‎1. Indigenous Commons

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==Law for the Commons: Premodern Sources==
 
==Law for the Commons: Premodern Sources==
   
* [[Institutes of Justinian]] [http://legacy.fordham.edu/halsall/basis/535institutes.asp]
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=== [[Institutes of Justinian]] [http://legacy.fordham.edu/halsall/basis/535institutes.asp]===
   
 
The ancient Romans were the first society in recorded history to have made explicit laws regarding distinct categories of property, including common property and other categories of things that should not be privately owned.  In 535 CE, the Codex Justinianus, or Institutes of Justinian, details the legal divisions of things, which included res communes, or things owned in common to all such as the seashore and rivers.  This was the first known legal recognition of the commons.  Other categories of things that cannot be privately owned included res publicae, or things that were crated by public authorities such as buildings and theaters; and res sacrae, or things that are sacred and dedicated to the service of God and cannot be sold or mortgaged.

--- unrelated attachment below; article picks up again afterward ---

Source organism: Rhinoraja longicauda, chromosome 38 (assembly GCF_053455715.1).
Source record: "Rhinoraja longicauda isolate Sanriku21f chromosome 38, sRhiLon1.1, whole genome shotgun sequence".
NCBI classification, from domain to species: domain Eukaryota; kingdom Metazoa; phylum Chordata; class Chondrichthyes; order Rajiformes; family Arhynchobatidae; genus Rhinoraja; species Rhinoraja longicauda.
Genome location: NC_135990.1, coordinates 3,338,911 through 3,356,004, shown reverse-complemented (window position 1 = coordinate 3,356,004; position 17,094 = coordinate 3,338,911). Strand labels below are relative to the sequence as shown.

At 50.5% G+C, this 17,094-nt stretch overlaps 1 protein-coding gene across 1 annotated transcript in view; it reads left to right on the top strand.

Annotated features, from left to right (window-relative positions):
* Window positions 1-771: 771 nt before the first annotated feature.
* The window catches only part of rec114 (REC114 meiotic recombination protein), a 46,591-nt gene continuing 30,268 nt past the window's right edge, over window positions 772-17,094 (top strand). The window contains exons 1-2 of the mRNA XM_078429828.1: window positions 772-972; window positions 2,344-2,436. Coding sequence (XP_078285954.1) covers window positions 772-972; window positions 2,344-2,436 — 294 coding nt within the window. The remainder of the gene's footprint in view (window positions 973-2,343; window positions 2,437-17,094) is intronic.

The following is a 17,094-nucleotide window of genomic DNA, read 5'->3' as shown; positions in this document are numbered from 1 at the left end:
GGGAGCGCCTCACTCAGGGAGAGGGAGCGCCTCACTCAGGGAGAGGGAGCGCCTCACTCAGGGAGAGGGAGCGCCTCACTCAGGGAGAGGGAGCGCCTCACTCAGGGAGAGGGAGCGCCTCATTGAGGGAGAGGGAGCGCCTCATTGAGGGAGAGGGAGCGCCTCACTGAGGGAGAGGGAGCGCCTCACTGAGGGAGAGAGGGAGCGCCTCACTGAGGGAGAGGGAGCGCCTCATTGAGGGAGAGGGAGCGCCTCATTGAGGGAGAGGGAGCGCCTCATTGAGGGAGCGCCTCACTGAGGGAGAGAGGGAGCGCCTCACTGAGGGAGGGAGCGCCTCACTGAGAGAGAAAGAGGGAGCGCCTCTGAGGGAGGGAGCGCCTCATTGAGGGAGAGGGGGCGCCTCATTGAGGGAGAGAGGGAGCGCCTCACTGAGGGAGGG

The ancient Romans were the first society in recorded history to have made explicit laws regarding distinct categories of property, including common property and other categories of things that should not be privately owned.  In 535 CE, the Codex Justinianus, or Institutes of Justinian, details the legal divisions of things, which included res communes, or things owned in common to all such as the seashore and rivers.  This was the first known legal recognition of the commons.  Other categories of things that cannot be privately owned included res publicae, or things that were crated by public authorities such as buildings and theaters; and res sacrae, or things that are sacred and dedicated to the service of God and cannot be sold or mortgaged.   
   
 
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=== The [[Magna Carta]] [http://www.constitution.org/eng/magnacar.htm]===
 
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* The [[Magna Carta]] [http://www.constitution.org/eng/magnacar.htm]